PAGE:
To date, we have over 600 retired faculty members who could be part of the Emeritus College. In a survey that I sent out to faculty who had retired in the last five years, I asked those members living in the Atlanta metro area about a variety of different ways they might continue engagement with the University, including lectures, teaching for-credit courses, serving on graduate or undergraduate dissertation committees, mentoring faculty or graduate students, other types of engagement with students, offering editing help, or committee work.

Over 85 percent of faculty who responded said they were interested in one or more of those activities. Many faculty are already involved in various service projects apart from the Emeritus College, but 70 percent expressed interest in working on service projects through the Emeritus College. That being said, the percentages refer only to those who responded and shouldn't be extrapolated to the entire retired faculty.

As for retired faculty living outside metro Atlanta, 25 percent of respondents indicated that they did not live close enough to Emory after retirement to participate in activities on campus. I asked those respondents if they would be interested in activities that could be done long distance — such as editing or mentoring via Skype — and 40 percent indicated that they would be interested in at least some of those activities.

What kind of ongoing educational roles could EUEC faculty assume?

In certain fields, faculty members can continue the same kind of research into retirement, such as writing books. For those of us in the sciences used to running labs or clinical facilities, once one retires, those activities are typically no longer the things we could do. There are a lot of skills, knowledge and assets that remain useful, but in different ways. That becomes an interesting challenge — how can we re-imagine ourselves?

One way that is already happening:  In our Senior Mentors program, Emeritus College members are mentoring medical students, nursing students, Physician's Assistant Program students, and students in Rehabilitation Medicine, giving these students access to the kind of individuals they will be encountering professionally.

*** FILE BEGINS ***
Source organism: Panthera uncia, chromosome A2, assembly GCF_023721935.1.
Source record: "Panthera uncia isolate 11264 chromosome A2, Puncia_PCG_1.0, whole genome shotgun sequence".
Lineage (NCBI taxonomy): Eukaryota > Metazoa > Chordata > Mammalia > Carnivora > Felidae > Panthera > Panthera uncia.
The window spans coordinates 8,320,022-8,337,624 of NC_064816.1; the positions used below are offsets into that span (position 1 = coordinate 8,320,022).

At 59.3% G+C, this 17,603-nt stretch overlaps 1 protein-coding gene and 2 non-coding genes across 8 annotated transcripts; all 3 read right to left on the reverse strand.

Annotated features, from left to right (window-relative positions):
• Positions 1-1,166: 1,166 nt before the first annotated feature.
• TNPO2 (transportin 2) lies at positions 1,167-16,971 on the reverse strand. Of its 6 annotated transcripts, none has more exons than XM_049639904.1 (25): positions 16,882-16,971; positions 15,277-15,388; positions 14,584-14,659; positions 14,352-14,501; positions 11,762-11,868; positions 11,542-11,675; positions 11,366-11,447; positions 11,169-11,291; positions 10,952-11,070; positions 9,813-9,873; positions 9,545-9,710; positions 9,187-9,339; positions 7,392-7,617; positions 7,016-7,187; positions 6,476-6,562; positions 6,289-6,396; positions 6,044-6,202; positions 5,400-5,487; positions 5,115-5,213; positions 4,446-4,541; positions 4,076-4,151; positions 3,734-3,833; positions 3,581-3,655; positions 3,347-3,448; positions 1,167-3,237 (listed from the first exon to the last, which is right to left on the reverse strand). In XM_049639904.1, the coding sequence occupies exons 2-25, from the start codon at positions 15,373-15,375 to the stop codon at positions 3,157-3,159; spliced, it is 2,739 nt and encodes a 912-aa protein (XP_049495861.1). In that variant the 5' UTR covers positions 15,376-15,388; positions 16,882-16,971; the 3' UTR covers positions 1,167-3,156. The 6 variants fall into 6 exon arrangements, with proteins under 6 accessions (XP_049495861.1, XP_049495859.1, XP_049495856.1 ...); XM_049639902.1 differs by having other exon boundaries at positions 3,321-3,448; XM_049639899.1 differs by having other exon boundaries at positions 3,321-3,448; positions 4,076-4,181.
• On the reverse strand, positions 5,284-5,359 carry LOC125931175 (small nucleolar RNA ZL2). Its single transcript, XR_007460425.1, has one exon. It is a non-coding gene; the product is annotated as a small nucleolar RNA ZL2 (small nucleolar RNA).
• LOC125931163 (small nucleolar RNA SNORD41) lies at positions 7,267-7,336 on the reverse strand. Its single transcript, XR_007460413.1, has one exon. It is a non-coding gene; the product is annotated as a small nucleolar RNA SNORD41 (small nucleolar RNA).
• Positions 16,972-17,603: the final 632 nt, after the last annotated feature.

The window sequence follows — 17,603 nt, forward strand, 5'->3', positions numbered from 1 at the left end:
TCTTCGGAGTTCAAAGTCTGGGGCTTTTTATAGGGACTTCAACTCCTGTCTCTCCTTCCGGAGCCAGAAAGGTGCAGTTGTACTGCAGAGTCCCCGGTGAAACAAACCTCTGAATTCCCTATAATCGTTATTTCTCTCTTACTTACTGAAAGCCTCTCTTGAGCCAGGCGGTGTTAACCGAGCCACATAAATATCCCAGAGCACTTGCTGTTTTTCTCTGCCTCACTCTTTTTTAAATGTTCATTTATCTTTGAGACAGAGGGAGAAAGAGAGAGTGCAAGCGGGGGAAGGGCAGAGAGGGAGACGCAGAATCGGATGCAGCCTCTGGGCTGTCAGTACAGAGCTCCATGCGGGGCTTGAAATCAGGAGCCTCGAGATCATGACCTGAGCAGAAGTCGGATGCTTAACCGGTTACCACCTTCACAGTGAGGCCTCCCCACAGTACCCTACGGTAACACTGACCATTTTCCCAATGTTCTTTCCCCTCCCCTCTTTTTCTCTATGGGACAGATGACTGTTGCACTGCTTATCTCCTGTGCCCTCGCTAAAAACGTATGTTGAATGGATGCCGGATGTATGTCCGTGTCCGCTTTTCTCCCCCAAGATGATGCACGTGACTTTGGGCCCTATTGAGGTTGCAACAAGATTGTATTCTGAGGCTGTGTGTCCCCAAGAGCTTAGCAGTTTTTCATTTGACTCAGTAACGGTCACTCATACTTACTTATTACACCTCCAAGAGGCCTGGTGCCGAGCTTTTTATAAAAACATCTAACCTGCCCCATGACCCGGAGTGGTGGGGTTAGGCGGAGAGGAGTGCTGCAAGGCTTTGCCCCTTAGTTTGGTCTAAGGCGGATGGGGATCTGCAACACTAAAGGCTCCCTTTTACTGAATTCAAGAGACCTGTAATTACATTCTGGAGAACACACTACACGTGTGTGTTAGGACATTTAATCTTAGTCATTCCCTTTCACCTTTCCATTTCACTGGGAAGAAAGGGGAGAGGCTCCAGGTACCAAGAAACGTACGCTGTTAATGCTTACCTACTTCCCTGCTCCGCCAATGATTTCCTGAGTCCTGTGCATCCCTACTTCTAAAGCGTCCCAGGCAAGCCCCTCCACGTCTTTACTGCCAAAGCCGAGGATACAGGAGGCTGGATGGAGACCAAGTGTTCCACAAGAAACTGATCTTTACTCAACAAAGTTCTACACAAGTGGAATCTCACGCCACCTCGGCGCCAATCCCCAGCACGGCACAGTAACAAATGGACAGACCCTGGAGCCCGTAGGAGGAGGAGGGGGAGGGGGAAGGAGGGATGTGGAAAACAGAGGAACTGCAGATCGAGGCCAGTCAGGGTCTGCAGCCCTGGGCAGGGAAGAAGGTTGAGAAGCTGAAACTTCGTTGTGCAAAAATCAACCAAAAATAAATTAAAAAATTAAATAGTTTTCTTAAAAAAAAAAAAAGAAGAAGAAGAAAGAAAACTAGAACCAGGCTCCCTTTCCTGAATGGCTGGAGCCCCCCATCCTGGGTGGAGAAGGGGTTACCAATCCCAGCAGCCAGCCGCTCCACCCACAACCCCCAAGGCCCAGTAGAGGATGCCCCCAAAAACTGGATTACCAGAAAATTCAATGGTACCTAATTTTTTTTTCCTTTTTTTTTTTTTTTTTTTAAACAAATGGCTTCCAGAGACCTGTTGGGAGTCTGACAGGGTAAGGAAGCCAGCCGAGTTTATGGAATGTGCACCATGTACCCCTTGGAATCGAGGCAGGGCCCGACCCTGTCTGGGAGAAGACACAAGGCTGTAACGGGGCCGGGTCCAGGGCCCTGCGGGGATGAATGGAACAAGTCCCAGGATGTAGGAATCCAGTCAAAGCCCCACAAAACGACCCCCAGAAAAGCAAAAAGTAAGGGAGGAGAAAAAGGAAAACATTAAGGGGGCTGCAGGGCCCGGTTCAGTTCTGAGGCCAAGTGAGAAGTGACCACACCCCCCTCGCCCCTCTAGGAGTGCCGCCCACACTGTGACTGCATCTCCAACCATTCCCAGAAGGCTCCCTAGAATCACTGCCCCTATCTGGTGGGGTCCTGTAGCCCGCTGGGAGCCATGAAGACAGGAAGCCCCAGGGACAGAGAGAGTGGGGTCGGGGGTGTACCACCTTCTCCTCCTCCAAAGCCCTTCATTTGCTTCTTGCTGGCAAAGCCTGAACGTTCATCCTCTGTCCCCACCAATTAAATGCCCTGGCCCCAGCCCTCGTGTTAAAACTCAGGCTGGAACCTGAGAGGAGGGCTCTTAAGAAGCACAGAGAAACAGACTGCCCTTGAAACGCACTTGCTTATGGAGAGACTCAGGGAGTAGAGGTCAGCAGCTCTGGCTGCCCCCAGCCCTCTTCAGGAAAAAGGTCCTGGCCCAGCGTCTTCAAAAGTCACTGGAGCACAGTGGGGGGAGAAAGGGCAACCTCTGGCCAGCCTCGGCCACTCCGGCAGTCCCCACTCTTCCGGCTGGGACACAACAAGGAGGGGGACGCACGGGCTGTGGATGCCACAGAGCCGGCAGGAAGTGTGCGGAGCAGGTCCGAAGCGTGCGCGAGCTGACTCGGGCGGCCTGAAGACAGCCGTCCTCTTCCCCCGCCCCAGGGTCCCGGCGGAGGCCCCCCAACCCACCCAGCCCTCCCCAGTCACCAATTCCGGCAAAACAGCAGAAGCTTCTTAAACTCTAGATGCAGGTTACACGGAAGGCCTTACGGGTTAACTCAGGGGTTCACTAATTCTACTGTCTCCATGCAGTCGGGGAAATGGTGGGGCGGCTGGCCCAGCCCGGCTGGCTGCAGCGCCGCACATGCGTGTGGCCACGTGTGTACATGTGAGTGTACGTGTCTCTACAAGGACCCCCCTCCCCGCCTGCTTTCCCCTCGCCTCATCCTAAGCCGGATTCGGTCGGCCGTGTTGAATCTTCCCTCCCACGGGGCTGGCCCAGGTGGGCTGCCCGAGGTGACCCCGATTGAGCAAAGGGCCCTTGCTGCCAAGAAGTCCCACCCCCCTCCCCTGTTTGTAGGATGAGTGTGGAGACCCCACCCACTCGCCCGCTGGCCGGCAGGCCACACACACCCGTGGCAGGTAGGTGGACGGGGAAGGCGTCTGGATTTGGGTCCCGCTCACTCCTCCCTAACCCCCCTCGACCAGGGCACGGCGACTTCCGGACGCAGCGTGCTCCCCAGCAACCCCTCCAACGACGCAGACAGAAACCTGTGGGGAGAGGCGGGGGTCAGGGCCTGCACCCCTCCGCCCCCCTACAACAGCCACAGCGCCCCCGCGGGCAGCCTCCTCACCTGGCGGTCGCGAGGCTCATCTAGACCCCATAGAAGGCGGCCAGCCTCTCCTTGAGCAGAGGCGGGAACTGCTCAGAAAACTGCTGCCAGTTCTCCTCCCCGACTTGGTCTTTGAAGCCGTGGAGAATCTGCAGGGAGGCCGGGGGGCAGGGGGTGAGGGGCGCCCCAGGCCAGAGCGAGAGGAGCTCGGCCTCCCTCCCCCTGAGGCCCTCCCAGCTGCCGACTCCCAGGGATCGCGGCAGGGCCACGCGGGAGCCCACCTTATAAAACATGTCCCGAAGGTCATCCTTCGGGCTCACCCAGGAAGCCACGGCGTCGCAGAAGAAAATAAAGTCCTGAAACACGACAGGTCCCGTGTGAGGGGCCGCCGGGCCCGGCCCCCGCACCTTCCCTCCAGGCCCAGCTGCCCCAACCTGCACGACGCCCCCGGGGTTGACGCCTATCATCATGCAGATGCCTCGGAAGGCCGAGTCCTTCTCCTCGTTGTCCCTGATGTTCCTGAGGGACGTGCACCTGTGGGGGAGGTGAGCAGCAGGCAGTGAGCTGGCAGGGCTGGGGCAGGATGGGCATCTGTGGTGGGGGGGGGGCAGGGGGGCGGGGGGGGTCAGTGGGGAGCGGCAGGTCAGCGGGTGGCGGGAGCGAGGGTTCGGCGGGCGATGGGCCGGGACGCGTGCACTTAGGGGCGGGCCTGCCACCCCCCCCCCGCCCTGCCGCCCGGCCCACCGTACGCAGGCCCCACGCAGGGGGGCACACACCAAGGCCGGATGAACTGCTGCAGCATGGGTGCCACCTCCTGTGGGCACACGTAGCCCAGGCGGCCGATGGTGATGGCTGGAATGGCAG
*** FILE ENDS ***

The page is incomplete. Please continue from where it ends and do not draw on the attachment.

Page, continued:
You've mentioned the possibility of continued teaching roles for retired faculty members. Can you elaborate?

I think there's a lot of interest on both sides that hasn't been fully developed around the Osher Lifelong Learning Institute (OLLI), a program under Emory Continuing Education (ECE) aimed at adults in the community 50 and older. We've seen a few courses taught by Emeritus faculty, but I think there is the possibility of expanding that relationship.

It involves the creativity of Emory faculty saying "what could I teach based on my knowledge at a level that would be interesting to engaged members of the community who want to maintain their intellectual activity but aren't interested in enrolling in a college course?"

We're also thinking of using the Emeritus College to help faculty around campus in writing articles and books. If you look at Emeritus faculty and ask how many books and journal articles have been written, it's astounding. If you look at junior faculty, for a lot of them, success or failure will depend upon writing and publishing articles and books.

Do you see the EUEC's longstanding programs continuing?

Oh definitely. I did not want to come in and end anything. Our popular programs, such as regularly scheduled luncheon colloquiums, interdisciplinary seminars, the Sheth Lecture, and distinguished emeriti and service awards, will certainly continue.

The Emeritus College was established over 10 years ago by faculty who realized that life as a retired faculty members could be challenging and fulfilling. In fact, we are viewed across the country as one of the leaders in being an organization of faculty who continue to do what they do best. While there are lots of things that the Emeritus College has done very well, it seems there are possibilities that could yet be developed and explored. That definitely sparks my interest.

Recent News